Sancerre: Canal Boat on the Thames

It was less than an hour from London to near Marlow that we received the orientation and checkout for the canal boat that was our home for five days. Part of the orientation was going through a lock. Normally there is a lockmaster available to help. It worked out well that the lockmaster was not there. David, the owner of the boat showed me which buttons to push to raise and lower the sluice, and to open and close the gates. The Sancerre weighs 30 tons and is 60 ft long and 11 ft wide.  The boat was surprisingly challenging to drive.  It was like driving a truck without power steering.  A lot of vibration came through the tiller. I expected it to easy.  No way.  It took some muscle to Negotiating 180 turns on a river, dogging scullers rowing with their backs to their forward motion, and trying to figure out which channel to take for the lock were what complicated the being at the helm of the canal boat.

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The bow of the long canal boat.

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IMG_2314During our first full day, we travelled from Bisham Abbey to Windsor. We were headed down stream and managed to successfully pass five locks. Two of the locks were unstaffed, so I had the opportunity to try my hand at operating locks. It was comforting that David said the controls were set up so you could not make a mistake. Nevertheless it was a relief when everything worked as designed. The bow thruster made steering the 60 ft boat into the lock easier. The hard part was controlling the stern. During orientation when I was entering the lock the stern scraped the side of the lock. My comfort level increased as we passed each lock. By the next day it was relatively easy to enter the lock straight and stop where directed by the lockmaster.

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Rachel on the walkie talkie.  Marcia was at the bow which is just under 60 ft in front Rachel.  The walkie talkies were needed to communicate.

David had mentioned that the locks were designed two centuries ago when the pace of life was much slower. The canal boat travelled a hair faster than a person could walk. This allowed us to attend to the rural nature of the countryside. There were pastures and forests abound.

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Windsor Castle
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A church along the banks of the Thames.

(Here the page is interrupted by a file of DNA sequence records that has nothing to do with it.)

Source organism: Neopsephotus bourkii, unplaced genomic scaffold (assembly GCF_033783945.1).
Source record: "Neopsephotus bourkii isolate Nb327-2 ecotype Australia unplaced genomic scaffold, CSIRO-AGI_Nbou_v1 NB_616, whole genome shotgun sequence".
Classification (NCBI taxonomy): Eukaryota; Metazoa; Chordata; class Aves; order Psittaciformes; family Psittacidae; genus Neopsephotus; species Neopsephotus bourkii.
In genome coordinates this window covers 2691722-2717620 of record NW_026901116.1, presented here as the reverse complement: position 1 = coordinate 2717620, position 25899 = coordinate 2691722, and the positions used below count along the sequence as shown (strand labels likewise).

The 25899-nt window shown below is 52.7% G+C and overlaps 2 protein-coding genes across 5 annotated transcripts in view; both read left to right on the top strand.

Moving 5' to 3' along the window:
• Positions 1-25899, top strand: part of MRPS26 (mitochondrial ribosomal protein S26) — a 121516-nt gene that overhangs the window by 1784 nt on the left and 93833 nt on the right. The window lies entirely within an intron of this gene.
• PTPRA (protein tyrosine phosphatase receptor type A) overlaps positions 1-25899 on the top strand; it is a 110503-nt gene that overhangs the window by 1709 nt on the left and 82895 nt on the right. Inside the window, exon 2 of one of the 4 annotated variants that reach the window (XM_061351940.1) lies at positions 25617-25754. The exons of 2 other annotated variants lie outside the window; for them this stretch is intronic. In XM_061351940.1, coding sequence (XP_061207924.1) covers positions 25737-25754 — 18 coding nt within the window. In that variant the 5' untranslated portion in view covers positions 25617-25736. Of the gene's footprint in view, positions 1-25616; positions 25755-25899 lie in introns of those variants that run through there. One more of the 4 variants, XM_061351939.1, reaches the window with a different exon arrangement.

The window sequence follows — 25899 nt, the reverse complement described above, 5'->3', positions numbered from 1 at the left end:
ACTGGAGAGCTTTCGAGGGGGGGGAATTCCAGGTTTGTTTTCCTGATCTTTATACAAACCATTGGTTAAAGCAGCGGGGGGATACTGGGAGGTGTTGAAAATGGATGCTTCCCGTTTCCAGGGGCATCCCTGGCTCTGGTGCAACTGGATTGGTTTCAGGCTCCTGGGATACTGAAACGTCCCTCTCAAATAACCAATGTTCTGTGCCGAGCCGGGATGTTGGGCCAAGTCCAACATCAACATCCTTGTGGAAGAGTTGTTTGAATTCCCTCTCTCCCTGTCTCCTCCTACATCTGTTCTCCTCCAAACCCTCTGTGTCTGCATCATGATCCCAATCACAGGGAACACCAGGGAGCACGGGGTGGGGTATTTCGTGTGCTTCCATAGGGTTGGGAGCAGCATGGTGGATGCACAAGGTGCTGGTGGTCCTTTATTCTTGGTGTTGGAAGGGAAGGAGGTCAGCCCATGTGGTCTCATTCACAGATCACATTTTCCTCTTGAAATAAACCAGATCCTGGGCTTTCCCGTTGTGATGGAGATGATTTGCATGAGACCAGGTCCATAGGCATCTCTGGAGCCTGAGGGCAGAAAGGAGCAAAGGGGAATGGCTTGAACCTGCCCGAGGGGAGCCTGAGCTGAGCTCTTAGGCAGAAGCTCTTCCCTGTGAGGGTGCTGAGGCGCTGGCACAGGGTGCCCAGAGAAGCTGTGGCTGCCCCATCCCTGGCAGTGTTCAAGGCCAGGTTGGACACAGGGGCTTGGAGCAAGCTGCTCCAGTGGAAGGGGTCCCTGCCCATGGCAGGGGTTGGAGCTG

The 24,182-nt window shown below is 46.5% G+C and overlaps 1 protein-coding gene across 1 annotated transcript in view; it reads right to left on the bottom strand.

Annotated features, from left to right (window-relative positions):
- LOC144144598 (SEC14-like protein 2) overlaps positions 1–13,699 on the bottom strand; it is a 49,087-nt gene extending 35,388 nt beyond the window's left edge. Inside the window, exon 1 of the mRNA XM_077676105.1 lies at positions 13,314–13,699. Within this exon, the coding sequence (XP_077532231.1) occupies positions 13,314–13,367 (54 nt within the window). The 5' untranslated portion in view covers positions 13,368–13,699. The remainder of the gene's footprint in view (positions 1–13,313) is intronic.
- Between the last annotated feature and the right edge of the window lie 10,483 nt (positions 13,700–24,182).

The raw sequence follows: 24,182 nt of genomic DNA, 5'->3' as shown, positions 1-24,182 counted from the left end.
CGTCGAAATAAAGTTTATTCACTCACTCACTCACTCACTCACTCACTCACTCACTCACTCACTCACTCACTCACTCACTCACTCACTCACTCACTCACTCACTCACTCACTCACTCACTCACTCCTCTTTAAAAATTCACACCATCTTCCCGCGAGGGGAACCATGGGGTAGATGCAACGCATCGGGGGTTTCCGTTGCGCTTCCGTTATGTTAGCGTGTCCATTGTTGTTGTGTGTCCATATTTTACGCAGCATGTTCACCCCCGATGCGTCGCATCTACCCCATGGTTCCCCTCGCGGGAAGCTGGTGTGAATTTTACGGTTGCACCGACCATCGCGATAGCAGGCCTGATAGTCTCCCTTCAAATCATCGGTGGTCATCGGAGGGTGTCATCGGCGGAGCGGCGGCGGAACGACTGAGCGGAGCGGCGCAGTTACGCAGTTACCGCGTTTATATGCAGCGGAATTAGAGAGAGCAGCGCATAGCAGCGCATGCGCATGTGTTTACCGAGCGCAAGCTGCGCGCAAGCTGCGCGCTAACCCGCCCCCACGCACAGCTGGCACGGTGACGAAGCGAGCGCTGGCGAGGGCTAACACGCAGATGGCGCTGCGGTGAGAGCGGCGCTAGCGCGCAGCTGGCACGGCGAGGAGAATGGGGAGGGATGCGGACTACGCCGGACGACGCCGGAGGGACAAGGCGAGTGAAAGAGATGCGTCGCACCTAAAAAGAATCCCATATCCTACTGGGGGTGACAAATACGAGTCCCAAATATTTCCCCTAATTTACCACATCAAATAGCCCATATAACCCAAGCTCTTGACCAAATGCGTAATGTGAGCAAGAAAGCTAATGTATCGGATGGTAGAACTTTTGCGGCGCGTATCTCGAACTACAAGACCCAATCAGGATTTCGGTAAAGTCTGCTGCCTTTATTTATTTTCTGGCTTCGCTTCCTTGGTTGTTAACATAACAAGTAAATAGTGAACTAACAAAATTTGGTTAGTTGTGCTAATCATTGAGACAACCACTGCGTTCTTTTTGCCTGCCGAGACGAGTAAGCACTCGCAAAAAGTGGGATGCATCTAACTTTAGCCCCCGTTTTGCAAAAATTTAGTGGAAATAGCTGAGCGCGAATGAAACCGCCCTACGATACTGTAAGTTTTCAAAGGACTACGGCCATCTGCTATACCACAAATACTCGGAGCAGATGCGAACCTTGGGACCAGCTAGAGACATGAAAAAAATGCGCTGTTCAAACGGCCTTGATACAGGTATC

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A view of the Thames from the bow.
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The boat on the left was interesting. The stern slopes to the waterline. 
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A view of Windsor Castle on the way to docking on the Eton side of the Thames.
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Off in the distance I’m bent over driving a stake that we will be used to the tie the bow docking line.  Rachel is working the stern line.  We are anchored on the Eton side of the Thames.  Marcia, Rachel, and I walked into Eton and crossed the bridge to Windsor. 
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In Windsor, they apparently drive a Ferrari to the ubiquitous Scottish restaurant.  
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After fish and chips in Windsor, Rachel and I feed the swans.  They were highly competitive and aggressive with each other.
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In a lock as it fills up.
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In a crowded lock.

 

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In a different lock next to another long canal boat. Our boat is the one on the right.

 

 

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At the end of the last day on river, Marcia and I headed to the Bizzy Wash to do laundry.
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We arrived back at the boat to catch the sunset. Marcia took this photo on our last night on the Thames.  A lovely sunset to end our river trip.

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